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History of Redruth


Redruth is twinned with :

These are also mining towns.

The name Redruth – the Cornish for ford is Rhys and red is Ruth – is said to be derived from the fact that the local stream was so discoloured with iron oxide from tinning activities that it ran red. The Red River still runs through the town although it is considerably cleaner now.

The Lamb and Flag is used by Redruth Town Council as the emblem for the town. It was originally a mark used by Cornish tin smelting works to stamp the ingots of tin. The symbol seems to have been used first in the woollen trade during the Middle Ages. By the 19th century, it was suggested that the lamb represented purity, obviously a good selling point for the local tin smelters. We have now adopted the lamb as our mascot in the form of Tolgus, our huge fibreglass Lamb who you might bump into in the Library or out on festival days.

People have been calling Redruth home since the 12th century (or probably much, much earlier) although it wasn’t until the eighteenth century that the town really began to grow as the mining boom took off. The original town settlement was around the church of St Euny – the oldest part of the present church building is the tower, built in 1490 with the body of the church being enlarged in 1756 to accommodate a growing number of parishioners. By then, though, people had moved to live in what we now think of as the centre of town and they walked to church along Church Lane from West End – a route you can still trace today.

In the 1880s and 1890s the town end of Clinton Road gained a number of institutions, notably a School of Mines and Art School in 1882–83, St Andrew’s Church,  (replacing the chapel in Chapel Street) in 1883 and, opposite, the Free Library, built in 1895. As the mines boomed, Redruth’s wealth grew and some of the great architecture you see now dates from this era. Passmore Edwards Library and the former Council Chambers building were built in the nineteenth century as well as the imposing granite viaduct carrying the railway east to London or west to Penzance.

The Mining Exchange was built in 1880 as a place for the trading of mineral stock. Redruth was also the main market town for the west of Cornwall and there was a regular livestock market in what is now Fairmeadow car park. On market days in the 19th century, it was a true emporium with stalls selling everything from limpets to pianos. More recently, retail trends were started in Redruth; the first duvets in Cornwall were sold in Knights in the 1970s. Being very much part of the industrial revolution, this part of Cornwall fielded inventors and entrepreneurs such as William Murdoch, the pioneer of gas lighting.

By the end of the 19th century, between social change and Britain importing most of its copper, Redruth began to see a change. Because of the decline in the Cornish mining industry saw the mass emigration of families taking their mining expertise and Cornish culture right across the world. To find employment, many miners emigrated to the newer mining industries in the Americas, Pachuca, Mexico, Australasia and South Africa. Redruth is twinned with ‘sister mining towns’:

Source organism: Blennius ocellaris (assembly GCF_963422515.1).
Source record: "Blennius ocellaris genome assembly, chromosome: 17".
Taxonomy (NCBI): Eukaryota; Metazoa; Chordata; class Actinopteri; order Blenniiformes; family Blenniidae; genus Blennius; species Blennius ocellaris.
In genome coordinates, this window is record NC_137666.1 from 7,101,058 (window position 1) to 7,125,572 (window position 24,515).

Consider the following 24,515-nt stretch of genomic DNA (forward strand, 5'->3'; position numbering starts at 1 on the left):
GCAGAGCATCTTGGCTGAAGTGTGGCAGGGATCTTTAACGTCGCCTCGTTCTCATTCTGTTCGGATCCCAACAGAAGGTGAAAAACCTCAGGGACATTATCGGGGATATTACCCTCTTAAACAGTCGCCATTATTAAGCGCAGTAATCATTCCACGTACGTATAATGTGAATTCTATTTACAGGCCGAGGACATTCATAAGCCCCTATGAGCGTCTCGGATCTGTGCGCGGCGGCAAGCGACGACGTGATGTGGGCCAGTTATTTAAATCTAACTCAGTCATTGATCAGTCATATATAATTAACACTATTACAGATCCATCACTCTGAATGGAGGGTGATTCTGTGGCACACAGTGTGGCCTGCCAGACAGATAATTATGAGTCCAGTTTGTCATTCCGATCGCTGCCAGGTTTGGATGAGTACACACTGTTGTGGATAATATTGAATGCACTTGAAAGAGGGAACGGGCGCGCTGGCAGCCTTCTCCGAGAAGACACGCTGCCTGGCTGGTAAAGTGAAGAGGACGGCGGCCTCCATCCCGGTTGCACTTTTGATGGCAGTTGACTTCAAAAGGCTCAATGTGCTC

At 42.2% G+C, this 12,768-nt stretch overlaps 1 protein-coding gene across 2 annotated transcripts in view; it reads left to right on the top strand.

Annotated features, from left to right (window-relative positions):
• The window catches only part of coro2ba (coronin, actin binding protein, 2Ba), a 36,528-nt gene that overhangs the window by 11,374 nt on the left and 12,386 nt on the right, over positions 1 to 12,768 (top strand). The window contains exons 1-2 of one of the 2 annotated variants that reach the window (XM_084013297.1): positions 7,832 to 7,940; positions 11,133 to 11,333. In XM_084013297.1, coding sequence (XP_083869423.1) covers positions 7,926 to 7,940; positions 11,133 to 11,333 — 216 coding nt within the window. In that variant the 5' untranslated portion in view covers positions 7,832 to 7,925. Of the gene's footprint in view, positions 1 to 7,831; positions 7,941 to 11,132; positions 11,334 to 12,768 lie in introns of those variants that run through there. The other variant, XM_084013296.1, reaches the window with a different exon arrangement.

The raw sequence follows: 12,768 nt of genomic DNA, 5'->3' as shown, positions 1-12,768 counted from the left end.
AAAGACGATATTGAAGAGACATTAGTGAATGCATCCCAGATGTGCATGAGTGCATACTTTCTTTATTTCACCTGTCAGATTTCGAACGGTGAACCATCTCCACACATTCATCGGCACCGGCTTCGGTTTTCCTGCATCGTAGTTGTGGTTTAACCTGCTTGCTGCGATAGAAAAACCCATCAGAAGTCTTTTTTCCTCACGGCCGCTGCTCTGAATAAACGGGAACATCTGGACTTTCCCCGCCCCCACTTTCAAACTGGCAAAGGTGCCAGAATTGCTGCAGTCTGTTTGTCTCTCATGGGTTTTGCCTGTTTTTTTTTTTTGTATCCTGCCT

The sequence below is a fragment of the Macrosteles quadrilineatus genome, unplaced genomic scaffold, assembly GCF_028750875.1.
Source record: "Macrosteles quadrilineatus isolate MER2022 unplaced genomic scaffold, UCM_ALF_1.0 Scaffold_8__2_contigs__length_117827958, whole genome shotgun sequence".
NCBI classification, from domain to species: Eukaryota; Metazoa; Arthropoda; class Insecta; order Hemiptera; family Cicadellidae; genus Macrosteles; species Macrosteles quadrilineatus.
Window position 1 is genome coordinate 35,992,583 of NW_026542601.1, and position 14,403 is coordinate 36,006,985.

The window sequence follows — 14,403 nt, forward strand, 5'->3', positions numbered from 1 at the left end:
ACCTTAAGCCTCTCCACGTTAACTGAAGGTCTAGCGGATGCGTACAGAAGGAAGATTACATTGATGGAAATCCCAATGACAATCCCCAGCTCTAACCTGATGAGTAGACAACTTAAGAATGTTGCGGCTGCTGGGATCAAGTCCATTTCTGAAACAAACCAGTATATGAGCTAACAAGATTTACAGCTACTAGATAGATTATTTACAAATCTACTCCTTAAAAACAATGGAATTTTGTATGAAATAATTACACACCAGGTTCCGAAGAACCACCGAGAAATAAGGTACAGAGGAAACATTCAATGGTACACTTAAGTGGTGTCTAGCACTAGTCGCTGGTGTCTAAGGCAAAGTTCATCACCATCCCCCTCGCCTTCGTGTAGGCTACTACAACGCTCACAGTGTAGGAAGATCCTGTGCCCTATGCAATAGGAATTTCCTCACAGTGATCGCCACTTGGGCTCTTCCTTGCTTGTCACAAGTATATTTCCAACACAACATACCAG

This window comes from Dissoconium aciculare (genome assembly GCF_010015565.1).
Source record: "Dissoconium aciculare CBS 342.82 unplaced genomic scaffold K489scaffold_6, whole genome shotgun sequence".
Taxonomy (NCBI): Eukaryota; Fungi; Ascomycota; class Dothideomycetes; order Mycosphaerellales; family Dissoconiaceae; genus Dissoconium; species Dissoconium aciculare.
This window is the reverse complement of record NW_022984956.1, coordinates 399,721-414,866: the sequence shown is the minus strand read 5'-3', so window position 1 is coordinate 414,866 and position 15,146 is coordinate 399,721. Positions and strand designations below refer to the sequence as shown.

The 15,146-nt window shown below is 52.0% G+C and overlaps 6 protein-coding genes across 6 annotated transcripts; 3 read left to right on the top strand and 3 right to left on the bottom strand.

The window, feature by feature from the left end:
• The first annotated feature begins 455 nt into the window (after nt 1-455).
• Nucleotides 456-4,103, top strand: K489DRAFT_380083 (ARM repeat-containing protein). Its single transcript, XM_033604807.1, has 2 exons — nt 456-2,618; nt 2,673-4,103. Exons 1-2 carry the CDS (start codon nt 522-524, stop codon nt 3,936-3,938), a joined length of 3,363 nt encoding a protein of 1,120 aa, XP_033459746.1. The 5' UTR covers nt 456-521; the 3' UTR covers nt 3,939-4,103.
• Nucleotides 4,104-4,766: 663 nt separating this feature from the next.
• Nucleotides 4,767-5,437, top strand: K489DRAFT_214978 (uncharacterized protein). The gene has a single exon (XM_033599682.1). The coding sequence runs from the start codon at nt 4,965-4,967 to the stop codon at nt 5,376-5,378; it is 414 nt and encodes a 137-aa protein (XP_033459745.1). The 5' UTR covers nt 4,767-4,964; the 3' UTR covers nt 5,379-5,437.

• Plumergat et Meriadec, Brittany, France,
  • Mineral Point, Wisconsin, United States,
  • Real del Monte, Hidalgo, Mexico.

By the turn of the 20th century, Victoria Park had been laid out to commemorate the Golden Jubilee and this part of town had taken on its present appearance – a far cry from the jumble of mining activity that had taken place there in the early 19th century. Redruth was making its transition from a market town dominated by mines and industry to a residential centre. Cornwall’s last fully operational mine, South Crofty at Pool between Redruth and Camborne, closed in March 1998.

In Redruth Town

Tin Miner Statue

A bronze sculpture of a Cornish miner by artist David Annand standing at 6 feet 7 inches was erected in April 2008. The sculpture was commissioned by the Redruth Public Realm Working Party’s Mining Art Group in response to comments received during the consultation process, that the town did not have anything to represent the history of the men who worked down the tin and copper mines in the area. David Annand was selected from over 70 artists who responded to an advert placed by Cornwall Arts Centre Trust, the project managers, for expressions of interest in August 2006.

The Tinner’s Hounds

Cornwall County Council, in conjunction with Kerrier District & Redruth Town Councils, commissioned David Kemp to cast 8 hounds in bronze, created out of the boots of miners. Fittingly, bronze is an alloy of tin and copper, a valuable commodity the owners of the boots were excavating from the bowels of the earth. The Tinner’s Hounds now stand in Tatty Square, on Fore Street in the centre of Redruth, which was once the “capital ” of Cornish Tin Mining, and a wealthy town, built from the miners labours. Local families, supported by the skills and hard work of those who laboured Underground, will recognise this industrial footwear. These working men’s boots have become shopping street sculptures, and a light hearted tribute to the Cornish miners, for their grandchildren to cuddle & climb upon.


So why not come visit Redruth today and see all its history and heritage for yourself.


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